Yavapai-Apache Indian war with early settlers: Part II

by Stan Brown

By 1864, the local native population had mixed feelings about the growing intrusion of miners and ranchers onto the Yavapai and Apache hunting grounds.  They were glad to have livestock brought into their territory so they would not have to travel so far to the south in their raids, but they also recognized the threat to their freedom and life style from this growing alien population.  The newly settled town of Prescott and the surrounding mining camps felt somewhat secure from Indian attack because of nearby Fort Whipple and its company of troops.  But, tensions continued to rise as each side held to their own point of view.

Territorial Judge Joseph Pratt Allyn, arriving at Fort Whipple with the Governor’s Party in January 1864, had not yet made a distinction between the Yavapai and Tonto Apache.  All Indians were alike to him and he reflected the views of most settlers when he wrote for his publisher, The Hartford Evening Press, “The Indians immediately about here are Tontos, or fool Apaches, the meanest and dirtiest Indians I have seen yet.  Soon after my arrival a hundred or more of them came in to hold a council…and I think I never saw a more miserable set of human beings.  In addition to the Tontos, the surrounding country is swept by the war-like Apaches of the country east.  Stock is not safe anywhere, either in the mines or on the ranches; it has to be watched carefully in the daytime, and corralled at night.  These repeated depredations have so thoroughly aroused the animosity of the settlers that a war of extermination has in fact already begun.  Indians are shot wherever seen…”

One of the leaders of the war against the Indians was rancher King S. Woolsey who had established his Agua Fria Ranch on Big Bug Creek near today’s town of Dewey-Humboldt.  On January 4, 1864, Tonto (or possibly Yavapai) raiders stole 33 head of cattle from Woolsey’s ranch.  Several other settlers at Prescott lost 28 mules and horses.  Altogether the ranchers and miners claimed several hundreds of animals stolen, enough to spur significant action.  They prevailed upon Woolsey to lead an expedition and, three days later, a group of about 40 private citizens set out after the raiders.  They went south and then east along the Salt River and at some point in the Superstition Mountains they were confronted by a war party of Tonto Apaches.  They lured the chiefs in for a conference and, at a signal from Woolsey, the men pulled their guns and each shot the Indian beside him.  A running battle ensued with over thirty Indians and one white man dead.  This skirmish came to be known as the Bloody Tanks Massacre.  It was the beginning of a nearly twenty-year war against the Tonto Apache and Yavapai tribes.

King Woolsey and his militia returned from their bloody massacre to find the territorial governor, John Goodwin, calling for an exploratory party to enter the Verde River valley.  He wanted to determine a good location for a new army post and explore the possibilities of mining and agriculture there.  In a meeting at Joe Walker’s camp store, February 2, 1864, the governor spoke to a gathering of citizens.  Judge Allyn wrote his impressions: “During the evening, persons were constantly coming in who wished to join the party, one and all believing and talking of nothing but killing Indians.  It is difficult to convey an adequate idea of the intensity of this feeling.  A miner seems to regard an Indian as he would a rattlesnake.  The governor, in a brief speech, took all by storm by advocating the extermination of the Indians…”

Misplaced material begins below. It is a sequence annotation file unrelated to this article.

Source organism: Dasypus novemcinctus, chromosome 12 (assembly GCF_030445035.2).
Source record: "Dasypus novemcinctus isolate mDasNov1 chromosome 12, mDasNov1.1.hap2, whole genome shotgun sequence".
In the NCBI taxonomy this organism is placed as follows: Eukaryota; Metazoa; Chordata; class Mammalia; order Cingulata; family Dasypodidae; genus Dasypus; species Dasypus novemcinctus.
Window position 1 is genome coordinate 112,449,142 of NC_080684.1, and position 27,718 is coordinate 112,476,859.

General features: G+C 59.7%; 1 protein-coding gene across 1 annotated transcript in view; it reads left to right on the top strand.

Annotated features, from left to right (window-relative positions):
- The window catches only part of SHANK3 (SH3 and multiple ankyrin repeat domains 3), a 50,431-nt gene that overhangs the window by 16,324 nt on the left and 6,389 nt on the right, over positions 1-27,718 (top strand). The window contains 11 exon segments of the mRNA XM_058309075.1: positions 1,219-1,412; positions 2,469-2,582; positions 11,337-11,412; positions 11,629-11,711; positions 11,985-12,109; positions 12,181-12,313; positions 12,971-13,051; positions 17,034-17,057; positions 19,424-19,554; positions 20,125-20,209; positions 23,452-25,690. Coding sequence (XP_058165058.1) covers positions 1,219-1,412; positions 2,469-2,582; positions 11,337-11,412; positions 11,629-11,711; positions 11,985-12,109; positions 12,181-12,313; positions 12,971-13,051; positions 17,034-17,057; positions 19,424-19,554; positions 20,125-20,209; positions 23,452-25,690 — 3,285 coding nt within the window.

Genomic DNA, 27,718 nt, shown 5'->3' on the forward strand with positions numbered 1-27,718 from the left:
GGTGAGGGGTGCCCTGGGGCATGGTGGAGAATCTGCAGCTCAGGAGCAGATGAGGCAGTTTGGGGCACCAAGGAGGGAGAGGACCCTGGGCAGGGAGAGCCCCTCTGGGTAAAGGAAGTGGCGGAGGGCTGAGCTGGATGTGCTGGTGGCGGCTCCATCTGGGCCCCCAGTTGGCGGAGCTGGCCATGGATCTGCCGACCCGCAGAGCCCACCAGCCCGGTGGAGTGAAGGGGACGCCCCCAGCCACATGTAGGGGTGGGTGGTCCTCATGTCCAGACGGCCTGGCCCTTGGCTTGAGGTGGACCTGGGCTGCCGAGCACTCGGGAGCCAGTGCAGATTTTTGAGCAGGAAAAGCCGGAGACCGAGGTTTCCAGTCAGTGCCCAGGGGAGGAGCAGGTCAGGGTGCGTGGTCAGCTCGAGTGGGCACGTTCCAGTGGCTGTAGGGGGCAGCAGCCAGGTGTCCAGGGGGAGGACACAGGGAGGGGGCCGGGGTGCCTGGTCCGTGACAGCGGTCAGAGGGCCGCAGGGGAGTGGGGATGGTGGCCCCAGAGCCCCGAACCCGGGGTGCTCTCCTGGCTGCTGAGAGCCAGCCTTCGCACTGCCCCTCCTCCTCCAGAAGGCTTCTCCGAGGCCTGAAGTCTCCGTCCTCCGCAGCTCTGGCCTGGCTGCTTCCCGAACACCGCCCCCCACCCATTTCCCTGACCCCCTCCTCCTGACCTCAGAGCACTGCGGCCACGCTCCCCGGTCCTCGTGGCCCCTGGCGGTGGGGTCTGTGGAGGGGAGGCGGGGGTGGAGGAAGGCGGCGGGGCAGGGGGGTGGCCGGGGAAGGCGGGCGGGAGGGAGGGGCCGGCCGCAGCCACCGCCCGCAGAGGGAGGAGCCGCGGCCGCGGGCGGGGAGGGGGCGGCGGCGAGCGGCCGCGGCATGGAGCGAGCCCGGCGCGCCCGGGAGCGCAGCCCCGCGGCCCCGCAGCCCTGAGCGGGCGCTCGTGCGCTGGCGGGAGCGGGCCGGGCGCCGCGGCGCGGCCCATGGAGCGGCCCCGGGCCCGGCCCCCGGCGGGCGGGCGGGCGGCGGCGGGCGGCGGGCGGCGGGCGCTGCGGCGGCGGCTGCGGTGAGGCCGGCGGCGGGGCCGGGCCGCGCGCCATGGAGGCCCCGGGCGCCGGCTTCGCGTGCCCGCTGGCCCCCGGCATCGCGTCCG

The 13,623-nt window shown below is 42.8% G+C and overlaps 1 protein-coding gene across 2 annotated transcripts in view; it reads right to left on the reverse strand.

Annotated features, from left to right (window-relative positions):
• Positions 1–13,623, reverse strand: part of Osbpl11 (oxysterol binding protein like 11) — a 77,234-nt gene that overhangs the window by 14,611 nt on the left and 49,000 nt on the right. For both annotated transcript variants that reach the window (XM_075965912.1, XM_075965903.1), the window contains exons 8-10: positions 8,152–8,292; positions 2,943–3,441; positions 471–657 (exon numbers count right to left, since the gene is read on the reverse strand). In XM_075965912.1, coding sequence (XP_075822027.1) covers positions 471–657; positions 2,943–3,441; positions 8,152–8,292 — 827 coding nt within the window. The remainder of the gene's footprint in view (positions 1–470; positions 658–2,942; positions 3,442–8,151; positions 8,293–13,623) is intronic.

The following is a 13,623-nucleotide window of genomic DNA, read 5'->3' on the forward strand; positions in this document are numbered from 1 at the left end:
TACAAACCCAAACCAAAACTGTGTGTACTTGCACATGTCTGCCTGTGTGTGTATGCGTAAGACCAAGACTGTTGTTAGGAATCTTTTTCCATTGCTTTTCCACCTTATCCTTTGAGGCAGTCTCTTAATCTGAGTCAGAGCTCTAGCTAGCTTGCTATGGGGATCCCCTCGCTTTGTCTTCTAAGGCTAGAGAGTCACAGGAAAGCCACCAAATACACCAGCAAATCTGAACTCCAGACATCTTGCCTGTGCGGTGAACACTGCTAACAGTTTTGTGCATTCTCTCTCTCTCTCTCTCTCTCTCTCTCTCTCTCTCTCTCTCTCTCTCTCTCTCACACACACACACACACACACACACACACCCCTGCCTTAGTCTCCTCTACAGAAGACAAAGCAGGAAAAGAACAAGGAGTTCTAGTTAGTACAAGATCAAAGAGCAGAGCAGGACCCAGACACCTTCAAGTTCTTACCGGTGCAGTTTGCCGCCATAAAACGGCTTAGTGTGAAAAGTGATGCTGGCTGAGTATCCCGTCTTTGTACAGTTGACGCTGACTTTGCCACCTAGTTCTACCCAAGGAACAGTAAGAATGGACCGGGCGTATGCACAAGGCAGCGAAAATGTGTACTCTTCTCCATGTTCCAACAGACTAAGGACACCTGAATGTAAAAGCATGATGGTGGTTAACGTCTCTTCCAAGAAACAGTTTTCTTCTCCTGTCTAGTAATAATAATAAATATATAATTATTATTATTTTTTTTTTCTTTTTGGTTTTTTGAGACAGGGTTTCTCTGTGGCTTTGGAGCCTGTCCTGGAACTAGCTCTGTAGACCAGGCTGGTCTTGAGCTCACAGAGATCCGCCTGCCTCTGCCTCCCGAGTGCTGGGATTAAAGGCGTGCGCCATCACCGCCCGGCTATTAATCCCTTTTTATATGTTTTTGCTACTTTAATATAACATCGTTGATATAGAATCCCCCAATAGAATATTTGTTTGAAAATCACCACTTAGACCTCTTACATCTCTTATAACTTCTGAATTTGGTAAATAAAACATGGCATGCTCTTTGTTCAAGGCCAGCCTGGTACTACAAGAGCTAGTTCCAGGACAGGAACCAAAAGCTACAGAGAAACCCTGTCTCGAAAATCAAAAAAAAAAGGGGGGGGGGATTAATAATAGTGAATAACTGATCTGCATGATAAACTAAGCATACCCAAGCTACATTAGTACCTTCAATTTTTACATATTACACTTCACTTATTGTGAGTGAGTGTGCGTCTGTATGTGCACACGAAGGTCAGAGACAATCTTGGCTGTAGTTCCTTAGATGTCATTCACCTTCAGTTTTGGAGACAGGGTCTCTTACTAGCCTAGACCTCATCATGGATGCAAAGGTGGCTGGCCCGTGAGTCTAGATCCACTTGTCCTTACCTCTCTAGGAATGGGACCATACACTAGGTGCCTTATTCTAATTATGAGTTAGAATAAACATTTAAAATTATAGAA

The editors of the Prescott Miner approved, reporting, “He (Woolsey) is one of our most daring and skillful Indian fighters, and believes fully in the extermination policy.”  Woolsey’s Agua Fria Ranch became the rendezvous point for several expeditions into the Verde Valley and beyond.  As the militias assembled, the hills echoed with reports from target practice with their long rifles.  The first official military march against the Tonto and Yavapai tribes was on February 21, 1864 with 50 soldiers and 15 civilians, including the aging mountain man, Pauline Weaver, prospector Joseph Walker, King Woolsey, Judge Allyn and Governor Goodwin.

King Woolsey led a scouting party north along the Verde River where they detected signs of the stolen livestock.  The invaders continued north as far as Oak Creek and returned with reports of luxuriant grass and water.  That day, two Mexican boys arrived breathlessly in camp from Woolsey’s Agua Fria Ranch to report that 60 Indians had raided the ranch in broad daylight.  They had taken all of Woolsey’s livestock except the oxen that were plowing near the house.  Since he could do little about it at that moment, he resolved, on his return home, to organize another scout against the Tontos in their lands to the east.

This time, General Carlton gave a civilian militia of 100 men his blessing and a 30-day supply of rations from Ft. Whipple.  On March 29th the expedition left Woolsey’s Agua Fria Ranch.  It would be the white man’s first successful march all the way across the land claimed by the Tonto Apaches.

The war between the whites and the Indians of central Arizona Territory was in full swing.  The Yavapai-Apache War had essentially begun in the Prescott area.  The last campaign to end the Indian Wars was not until 22 years later, 1886.

(pb010f5i12 & po1506p) King S. Woolsey, c.1870s and ruins of his Agua Fria Ranch along the Old Black Canyon Highway near Humboldt, c.1950s. The ruins look much the same today. The ranch was a base of operations for many expeditions to fight the Indians of central Arizona Territory.

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